Nepal's former communist rebels demanded on Monday that the nation be immediately declared a republic because it was unlikely that elections for a special assembly to determine the country's future political system would be held on schedule.
The leader of the former rebels, Prachanda, said he met Prime Minister Girija Prasad Koirala on Monday and "strongly demanded" that the declaration be made immediately.
"I proposed to the prime minister that if elections are not held on schedule we need to immediately declare a republic," Prachanda, who uses only one name, told reporters.
Prachanda said it could be done by a two-thirds vote in Parliament.
"The prime minister does not seem negative toward the proposal but appears a little confused. I will continue to attempt to persuade the prime minister and other coalition partners," Prachanda said.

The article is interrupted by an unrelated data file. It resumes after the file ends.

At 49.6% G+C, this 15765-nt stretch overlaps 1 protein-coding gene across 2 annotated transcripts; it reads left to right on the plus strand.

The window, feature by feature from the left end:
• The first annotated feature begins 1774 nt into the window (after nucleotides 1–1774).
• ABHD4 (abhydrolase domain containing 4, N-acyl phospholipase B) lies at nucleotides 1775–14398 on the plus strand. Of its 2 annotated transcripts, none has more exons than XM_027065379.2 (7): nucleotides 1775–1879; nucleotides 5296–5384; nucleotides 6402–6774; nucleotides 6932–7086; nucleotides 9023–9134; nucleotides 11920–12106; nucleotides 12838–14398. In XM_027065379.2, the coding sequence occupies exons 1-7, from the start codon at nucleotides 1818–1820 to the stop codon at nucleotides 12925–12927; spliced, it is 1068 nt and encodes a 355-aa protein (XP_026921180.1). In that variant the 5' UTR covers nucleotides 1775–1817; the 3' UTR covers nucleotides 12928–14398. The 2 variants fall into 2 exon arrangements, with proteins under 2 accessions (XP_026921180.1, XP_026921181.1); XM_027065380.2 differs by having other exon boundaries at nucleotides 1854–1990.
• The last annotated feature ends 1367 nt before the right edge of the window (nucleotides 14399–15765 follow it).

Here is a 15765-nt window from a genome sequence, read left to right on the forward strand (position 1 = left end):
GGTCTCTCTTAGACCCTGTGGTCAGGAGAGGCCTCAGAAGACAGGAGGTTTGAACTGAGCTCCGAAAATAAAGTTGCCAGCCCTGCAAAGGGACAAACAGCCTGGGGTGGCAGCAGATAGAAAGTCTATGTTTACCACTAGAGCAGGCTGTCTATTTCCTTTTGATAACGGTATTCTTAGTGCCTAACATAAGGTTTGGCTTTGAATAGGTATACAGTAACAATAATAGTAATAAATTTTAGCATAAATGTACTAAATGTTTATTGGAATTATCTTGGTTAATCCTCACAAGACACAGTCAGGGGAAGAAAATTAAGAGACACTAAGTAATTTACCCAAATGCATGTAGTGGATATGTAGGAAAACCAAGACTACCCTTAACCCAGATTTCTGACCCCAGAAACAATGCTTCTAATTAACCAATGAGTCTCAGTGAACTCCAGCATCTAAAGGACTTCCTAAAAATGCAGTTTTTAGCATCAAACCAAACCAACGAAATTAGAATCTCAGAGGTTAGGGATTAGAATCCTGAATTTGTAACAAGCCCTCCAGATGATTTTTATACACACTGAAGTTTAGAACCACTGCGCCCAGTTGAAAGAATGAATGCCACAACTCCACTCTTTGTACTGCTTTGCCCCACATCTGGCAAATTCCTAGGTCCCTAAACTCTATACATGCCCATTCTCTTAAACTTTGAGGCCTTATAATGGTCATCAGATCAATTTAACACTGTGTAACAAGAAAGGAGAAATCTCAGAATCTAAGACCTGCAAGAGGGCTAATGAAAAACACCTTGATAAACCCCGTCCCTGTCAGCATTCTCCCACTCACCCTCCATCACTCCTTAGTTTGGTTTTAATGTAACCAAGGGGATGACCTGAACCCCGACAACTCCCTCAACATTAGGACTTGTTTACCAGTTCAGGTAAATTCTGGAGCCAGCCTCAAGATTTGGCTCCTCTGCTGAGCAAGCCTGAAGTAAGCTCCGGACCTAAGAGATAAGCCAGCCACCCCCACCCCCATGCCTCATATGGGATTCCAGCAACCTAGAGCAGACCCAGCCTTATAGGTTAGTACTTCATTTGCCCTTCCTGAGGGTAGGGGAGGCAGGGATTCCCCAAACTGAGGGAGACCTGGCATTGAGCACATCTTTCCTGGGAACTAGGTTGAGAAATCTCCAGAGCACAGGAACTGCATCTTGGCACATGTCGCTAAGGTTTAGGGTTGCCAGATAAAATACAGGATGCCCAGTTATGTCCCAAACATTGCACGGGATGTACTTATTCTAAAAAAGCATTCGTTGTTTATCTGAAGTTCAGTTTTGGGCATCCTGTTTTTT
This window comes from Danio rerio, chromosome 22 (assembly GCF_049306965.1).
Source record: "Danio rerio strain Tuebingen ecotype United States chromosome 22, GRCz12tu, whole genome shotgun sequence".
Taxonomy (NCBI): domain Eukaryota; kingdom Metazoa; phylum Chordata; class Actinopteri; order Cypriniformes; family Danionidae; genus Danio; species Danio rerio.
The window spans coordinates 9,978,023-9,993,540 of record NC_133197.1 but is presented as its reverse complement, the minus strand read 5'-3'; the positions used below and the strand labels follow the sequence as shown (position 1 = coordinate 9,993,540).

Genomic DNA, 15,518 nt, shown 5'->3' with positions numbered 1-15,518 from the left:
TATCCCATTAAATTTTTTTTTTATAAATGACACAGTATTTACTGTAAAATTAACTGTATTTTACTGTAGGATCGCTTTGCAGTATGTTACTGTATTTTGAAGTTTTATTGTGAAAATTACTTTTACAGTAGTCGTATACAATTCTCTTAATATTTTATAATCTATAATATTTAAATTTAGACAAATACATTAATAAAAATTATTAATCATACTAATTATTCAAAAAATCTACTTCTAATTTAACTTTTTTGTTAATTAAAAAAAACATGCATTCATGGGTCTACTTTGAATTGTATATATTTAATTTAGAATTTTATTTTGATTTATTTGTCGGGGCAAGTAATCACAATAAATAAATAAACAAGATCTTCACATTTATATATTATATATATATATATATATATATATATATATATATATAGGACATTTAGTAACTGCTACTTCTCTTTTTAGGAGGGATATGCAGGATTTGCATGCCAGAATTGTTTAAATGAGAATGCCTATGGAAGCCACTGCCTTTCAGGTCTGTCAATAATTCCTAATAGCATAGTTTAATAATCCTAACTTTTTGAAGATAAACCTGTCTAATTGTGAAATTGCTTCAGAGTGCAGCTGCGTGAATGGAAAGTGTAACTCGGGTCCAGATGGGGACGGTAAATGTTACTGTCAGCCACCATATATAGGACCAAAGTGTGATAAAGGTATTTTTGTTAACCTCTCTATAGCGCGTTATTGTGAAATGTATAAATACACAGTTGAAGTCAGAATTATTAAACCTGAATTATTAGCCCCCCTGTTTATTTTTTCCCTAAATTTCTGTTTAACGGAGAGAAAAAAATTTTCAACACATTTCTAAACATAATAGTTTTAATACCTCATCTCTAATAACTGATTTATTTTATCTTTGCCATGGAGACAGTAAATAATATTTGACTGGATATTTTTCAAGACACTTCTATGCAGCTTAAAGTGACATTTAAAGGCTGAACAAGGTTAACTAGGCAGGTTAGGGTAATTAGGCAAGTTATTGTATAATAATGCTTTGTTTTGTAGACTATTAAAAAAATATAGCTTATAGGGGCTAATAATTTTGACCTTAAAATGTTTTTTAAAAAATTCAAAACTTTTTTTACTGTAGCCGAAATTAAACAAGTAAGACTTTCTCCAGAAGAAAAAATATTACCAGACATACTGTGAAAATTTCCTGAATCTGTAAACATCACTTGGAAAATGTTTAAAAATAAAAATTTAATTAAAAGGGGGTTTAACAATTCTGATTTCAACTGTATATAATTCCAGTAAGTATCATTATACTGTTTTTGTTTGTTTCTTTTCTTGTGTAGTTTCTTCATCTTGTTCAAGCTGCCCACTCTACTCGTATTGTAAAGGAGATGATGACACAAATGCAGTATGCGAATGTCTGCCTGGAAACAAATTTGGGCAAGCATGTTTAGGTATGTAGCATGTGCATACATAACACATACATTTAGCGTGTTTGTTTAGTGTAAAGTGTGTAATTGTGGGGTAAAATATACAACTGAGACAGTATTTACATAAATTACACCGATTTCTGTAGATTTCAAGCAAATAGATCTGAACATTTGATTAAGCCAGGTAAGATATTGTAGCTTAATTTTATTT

Turning the country -- currently a constitutional monarchy -- into a republic has been a key goal of the former rebels. Under a peace treaty signed last year between the former rebels and the government, a Constituent Assembly is to be elected on June 20 to rewrite the constitution, determine the future of the monarchy, and decide Nepal's political system.
However, the Election Commission announced last Friday that it would be unable to hold the elections on schedule despite the deal with the former rebels, who joined the government earlier this month.
The rebels gave up their armed revolt last year and joined a peace process with the government.
They have locked up their weapons in seven U.N.-monitored camps and confined their fighters to 28 barracks.